Monday, January 2, 2017

CHINESE Students Taking EXAM IN SMOGGY SCHOOL Earns Outrage

If there’s one thing China’s famous for with regards to their schoolchildren and youth, it’s the discipline they strive to instill in these. I’ve seen photos and video of young Chinese athletes practicing to compete in international events and boy, you’d think they were all joining the military or something.

With the sort of activities these young ones engage in, both in school and extracurricular, there’s the impression that they’d be conditioned to do just about anything and anywhere, regardless of weather, by their teachers or instructors. That’s an admirable quality most of the time, but when one’s life is endangered, it’s really not much so.

According to TIME, recently some pictures have been circulating about the internet that depicts some Chinese students, close to half a thousand of them, taking an examination outdoors. From that description you’d think nothing’s amiss, the schoolchildren are in a playground, sitting or kneeling in front of some work desks spaced wide apart from one another to prevent cheating, a temporary seating arrangement common in some Asian schools. You think it doesn’t sound so bad so far? How about the most striking element of those photos, a gray mist that shrouds the students so that those in the distance are obscured from the camera? It’s no mist, though. That unfortunately is smog, the toxic mixture of fog and smoke that’s the bane of some industry-heavy cities.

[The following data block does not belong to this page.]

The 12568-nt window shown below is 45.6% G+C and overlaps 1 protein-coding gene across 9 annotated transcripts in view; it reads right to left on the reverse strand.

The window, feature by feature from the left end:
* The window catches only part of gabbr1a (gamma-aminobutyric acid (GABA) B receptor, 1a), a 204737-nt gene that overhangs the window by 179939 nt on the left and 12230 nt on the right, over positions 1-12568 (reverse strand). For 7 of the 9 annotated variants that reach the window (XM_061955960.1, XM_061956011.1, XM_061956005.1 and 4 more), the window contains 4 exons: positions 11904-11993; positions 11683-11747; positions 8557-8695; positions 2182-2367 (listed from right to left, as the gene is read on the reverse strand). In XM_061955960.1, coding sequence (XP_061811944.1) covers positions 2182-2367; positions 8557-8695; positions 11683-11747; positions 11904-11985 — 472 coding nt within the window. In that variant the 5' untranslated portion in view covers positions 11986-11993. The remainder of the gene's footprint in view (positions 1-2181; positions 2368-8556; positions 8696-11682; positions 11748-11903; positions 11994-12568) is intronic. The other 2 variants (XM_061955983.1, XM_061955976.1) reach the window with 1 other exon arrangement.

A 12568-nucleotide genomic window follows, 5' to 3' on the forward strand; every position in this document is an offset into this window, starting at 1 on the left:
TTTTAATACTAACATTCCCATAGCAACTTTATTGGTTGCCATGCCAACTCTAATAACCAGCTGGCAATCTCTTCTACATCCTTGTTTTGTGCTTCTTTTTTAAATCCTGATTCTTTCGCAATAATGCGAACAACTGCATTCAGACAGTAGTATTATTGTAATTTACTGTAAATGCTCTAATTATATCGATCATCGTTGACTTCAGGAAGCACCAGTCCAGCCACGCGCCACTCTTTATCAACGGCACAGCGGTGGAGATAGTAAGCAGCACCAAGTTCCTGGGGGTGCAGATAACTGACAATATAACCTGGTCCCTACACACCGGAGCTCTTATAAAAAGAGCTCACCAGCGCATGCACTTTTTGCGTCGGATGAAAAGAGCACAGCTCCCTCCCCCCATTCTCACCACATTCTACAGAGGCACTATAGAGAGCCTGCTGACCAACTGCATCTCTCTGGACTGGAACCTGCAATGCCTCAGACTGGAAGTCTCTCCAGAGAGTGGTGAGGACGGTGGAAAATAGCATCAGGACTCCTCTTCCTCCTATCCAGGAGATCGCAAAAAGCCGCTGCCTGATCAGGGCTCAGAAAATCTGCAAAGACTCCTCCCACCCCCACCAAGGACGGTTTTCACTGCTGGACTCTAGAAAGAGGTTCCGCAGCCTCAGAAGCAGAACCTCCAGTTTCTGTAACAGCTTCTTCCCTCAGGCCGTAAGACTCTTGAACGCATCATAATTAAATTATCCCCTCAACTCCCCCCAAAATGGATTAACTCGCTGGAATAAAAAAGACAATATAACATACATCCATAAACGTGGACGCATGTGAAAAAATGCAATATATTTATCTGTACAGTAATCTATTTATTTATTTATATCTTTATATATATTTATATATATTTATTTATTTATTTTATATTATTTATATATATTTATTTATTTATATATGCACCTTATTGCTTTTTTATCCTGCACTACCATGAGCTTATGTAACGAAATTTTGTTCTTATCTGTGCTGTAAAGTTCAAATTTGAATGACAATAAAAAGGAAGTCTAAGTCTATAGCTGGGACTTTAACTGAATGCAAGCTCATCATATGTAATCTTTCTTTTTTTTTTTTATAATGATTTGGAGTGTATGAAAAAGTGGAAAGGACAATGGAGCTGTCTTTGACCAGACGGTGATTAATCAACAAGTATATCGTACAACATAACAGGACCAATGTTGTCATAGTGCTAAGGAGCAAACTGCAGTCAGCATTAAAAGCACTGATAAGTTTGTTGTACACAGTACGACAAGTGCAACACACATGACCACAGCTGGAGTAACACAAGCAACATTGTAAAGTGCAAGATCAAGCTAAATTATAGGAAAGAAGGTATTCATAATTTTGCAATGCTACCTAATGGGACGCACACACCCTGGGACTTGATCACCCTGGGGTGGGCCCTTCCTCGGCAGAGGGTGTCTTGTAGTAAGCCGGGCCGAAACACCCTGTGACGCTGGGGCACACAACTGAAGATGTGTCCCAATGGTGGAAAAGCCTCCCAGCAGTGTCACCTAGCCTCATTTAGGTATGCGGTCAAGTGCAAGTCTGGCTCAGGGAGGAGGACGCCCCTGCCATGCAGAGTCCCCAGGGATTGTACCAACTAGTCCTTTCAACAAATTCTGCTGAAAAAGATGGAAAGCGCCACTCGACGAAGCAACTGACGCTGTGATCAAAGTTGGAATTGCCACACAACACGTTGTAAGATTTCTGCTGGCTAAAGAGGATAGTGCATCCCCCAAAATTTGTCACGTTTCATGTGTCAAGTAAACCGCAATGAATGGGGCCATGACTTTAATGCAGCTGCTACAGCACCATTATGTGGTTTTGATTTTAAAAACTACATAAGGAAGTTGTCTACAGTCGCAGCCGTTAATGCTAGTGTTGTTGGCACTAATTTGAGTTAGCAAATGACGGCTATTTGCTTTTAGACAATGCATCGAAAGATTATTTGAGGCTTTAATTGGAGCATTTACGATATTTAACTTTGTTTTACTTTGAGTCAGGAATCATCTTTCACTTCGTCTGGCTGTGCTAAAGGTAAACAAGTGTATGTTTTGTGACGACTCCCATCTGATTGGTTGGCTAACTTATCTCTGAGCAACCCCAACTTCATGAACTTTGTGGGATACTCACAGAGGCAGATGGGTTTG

The students in question attend the Linqi County No. 1 High School, in China’s Henan Province. They were of the 8 th Grade year level, mostly 14 years of age, and on Monday December 19 they took their regular examination as originally scheduled. The problem is that, on the same day, the sudden surge of thing noxious smog across northern China, including the capital Beijing, has finally spurred the Bureau of Education to issue a directive to all schools in the affected areas to suspend classes and other activities for the day, in consideration of their students’ health and safety.

Apparently Feng Jisheng, the principal of Linqi County No. 1 High School didn’t seem to get the memo, and went ahead with the students’ exam. Chinese state broadcaster CCTV eventually reported that he had been suspended from his duties by the education bureau pending an investigation.

Last week China raised smog alerts across 23 cities in northern China because of the debilitating outside conditions in those locales. The Chinese Ministry of Environmental Protection revealed Monday that at the latest, the smog has since spread to a total of 71 cities in the country. In addition to class suspensions, some flights in China were cancelled, roads with poor visibility were closed, and factories were shut down.

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